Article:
I was browsing through some old files this week and I stumbled across this wonderful piece of video that brought back some great memories for me. It’s just over 10 years old and is an interview with a group of students I taught back then, just after they had been awarded third place in the 1998 AT&T Virtual Classroom Contest.
The Virtual Classroom Contest, for anyone that remembers it, was an amazing web-based global collaboration project that linked kids from across the world together. Over 300 schools took part each year, forming 100 teams made up of three different schools that had to be located on three different continents. The project ran for over eight months, starting with the use of forums and email to debate and discuss ideas for a theme, and then a massive collaborative push to turn their ideas into reality. We were fortunate to be teamed up with two other amazingly dedicated schools – Percy Julian Middle School in Oak Park, Illinois, and Fuwa Junior High School in Japan, and we produced a collaborative digital novel about time travel through our three countries called “Once Upon a Time Machine”.
I can honestly say that working with these kids, and the experience of working globally, across timezones, overcoming language and cultural barriers, to produce a true piece of creative, collaborative work is without doubt the thing that kept me in teaching. Working with these kids doing these sorts of projects opened my eyes to what real learning could be about, and what the truly important values of education were. These students, as well as their teammates who weren’t in the video, worked so hard that year and were so dedicated and committed it was astounding. You only have to watch them and listen to them speak to realise that what they learned was nothing that could be found in a school textbook. This project was not about “playing school” to keep a teacher happy. This was about rising to a challenge, chasing your passions, and learning because you wanted to, because you actually found it interesting. All of this work was done outside of regular school work; it’s amazing what students are capable of, in spite of school rather than because of it.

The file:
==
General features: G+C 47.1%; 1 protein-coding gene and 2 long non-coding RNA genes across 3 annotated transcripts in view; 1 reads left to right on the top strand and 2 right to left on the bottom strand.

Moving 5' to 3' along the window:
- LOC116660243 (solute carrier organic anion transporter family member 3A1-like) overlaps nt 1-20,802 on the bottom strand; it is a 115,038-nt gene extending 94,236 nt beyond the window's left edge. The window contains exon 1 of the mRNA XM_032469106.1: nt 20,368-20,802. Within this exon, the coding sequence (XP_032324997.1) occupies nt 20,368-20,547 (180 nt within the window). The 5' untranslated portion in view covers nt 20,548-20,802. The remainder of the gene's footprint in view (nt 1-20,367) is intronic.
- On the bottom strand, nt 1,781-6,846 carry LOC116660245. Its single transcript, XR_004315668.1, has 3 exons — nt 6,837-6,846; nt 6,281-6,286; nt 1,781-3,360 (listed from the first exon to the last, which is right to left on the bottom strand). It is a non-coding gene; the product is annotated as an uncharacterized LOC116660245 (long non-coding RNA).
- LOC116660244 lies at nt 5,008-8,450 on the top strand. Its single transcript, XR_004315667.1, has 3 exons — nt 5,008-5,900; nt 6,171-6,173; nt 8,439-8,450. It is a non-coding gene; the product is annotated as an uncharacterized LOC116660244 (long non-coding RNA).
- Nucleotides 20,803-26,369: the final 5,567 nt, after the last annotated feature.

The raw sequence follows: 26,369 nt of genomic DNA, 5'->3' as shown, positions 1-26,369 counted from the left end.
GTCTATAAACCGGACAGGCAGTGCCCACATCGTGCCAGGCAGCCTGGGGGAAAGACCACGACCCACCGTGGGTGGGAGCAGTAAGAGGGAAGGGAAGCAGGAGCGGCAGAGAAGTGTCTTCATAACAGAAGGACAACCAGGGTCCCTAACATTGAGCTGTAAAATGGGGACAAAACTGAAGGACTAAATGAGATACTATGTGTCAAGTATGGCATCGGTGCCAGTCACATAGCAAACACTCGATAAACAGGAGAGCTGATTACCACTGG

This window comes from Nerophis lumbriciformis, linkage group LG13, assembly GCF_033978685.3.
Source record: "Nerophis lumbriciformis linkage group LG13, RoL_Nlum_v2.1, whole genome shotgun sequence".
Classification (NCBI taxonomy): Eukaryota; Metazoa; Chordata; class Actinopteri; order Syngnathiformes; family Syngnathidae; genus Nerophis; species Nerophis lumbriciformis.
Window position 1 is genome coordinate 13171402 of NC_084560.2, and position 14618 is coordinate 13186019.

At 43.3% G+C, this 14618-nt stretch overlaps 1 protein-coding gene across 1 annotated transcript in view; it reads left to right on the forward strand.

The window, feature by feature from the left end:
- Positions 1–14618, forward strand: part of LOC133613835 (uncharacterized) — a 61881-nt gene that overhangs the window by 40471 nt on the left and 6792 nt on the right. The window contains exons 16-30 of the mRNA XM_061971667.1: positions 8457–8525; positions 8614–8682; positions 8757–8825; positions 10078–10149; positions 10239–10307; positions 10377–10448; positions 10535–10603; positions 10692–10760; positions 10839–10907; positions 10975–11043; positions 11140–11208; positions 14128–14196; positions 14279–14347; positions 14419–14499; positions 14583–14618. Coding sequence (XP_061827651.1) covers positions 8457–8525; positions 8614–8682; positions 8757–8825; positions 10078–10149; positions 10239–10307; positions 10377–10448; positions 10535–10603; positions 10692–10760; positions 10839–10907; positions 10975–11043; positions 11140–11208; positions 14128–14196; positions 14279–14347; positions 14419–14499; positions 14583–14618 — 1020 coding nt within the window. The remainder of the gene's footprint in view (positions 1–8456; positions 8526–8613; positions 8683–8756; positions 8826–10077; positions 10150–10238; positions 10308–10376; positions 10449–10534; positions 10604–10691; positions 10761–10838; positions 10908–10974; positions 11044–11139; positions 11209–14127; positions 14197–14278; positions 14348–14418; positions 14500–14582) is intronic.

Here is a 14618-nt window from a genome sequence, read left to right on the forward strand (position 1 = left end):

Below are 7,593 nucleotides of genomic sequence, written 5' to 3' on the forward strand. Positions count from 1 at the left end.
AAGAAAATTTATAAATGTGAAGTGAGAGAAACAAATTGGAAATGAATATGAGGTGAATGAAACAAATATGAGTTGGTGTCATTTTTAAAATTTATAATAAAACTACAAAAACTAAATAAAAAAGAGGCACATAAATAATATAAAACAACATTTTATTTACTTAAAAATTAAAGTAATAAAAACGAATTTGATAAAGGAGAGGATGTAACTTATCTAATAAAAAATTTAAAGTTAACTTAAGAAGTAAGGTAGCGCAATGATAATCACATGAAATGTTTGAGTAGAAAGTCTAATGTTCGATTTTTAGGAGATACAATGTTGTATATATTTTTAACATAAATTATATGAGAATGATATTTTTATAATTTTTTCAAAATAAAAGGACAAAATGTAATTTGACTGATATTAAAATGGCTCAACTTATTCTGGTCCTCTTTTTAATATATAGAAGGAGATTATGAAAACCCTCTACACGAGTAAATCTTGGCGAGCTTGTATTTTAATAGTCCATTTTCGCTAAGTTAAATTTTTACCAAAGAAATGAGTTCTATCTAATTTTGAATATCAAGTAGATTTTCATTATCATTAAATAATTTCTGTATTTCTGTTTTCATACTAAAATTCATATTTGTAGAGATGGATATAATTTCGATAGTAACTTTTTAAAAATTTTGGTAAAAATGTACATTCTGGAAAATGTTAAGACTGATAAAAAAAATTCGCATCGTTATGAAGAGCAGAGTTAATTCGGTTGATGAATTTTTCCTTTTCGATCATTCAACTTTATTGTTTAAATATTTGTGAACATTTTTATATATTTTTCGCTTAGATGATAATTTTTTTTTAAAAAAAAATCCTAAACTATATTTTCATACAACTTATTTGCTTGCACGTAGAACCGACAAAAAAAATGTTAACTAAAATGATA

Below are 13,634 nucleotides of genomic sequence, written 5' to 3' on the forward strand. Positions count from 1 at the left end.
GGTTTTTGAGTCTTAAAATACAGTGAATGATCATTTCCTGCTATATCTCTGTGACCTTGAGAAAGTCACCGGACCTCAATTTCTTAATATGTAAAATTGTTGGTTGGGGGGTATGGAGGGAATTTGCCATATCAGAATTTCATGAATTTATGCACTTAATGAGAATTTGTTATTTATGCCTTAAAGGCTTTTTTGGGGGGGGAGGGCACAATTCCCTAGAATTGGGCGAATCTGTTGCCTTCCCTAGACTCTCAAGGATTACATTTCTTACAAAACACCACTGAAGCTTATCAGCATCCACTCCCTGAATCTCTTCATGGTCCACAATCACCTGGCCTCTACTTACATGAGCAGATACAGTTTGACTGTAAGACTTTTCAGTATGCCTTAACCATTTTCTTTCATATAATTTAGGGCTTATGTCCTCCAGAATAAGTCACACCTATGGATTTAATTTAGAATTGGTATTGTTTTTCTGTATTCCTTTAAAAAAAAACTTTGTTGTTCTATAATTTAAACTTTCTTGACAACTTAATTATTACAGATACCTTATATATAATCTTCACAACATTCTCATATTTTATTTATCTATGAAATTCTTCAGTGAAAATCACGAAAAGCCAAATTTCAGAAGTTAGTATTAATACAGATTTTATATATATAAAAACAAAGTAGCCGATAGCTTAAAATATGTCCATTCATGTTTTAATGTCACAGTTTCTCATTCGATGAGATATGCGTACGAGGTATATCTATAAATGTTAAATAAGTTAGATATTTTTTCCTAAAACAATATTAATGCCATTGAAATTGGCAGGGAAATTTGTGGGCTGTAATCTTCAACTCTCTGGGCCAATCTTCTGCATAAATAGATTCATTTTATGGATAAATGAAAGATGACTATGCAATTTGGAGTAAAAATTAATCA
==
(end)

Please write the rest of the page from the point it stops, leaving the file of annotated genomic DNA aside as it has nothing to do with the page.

I hope you take the time to watch the video and to listen to their answers, because I think they embody everything I want education to be. When I asked them what they learned, I got answers like “teamwork”, “leadership”, “tolerance”, “committment”. This was all unscripted and unprompted. These kids really were as genuine as they appear in this video. As I watch it now, I’m still quite amazed at the maturity of these students who at the time were only about 14 or 15 years old.
Many of these same kids entered the Virtual Classroom Contest the next year and managed to help their team take out the overall first prize, earning a trip to Hong Kong to meet their virtual team mates. It was, as you can imagine, a wonderful experience for a group of teenagers to know that they were the “world’s best” at something.
The Virtual Classroom Contest was discontinued in 2000 due to cost cutting at AT&T, but was resurrected in 2005 by the Give Something Back Foundation. I find it equally impressive and humbling that my friend and partner in crime from Oak Park, Janet Barnstable, has continued with the revised Global Virtual Classroom Contest every year since then and has mentored her kids to either first or second place each time. If you ever wanted evidence that the quality of the teacher can have an effect on the quality of the learning, there it is.
To all the kids I had the joy and privilege of working with back then, thank you for teaching me much more than you’ll ever realise.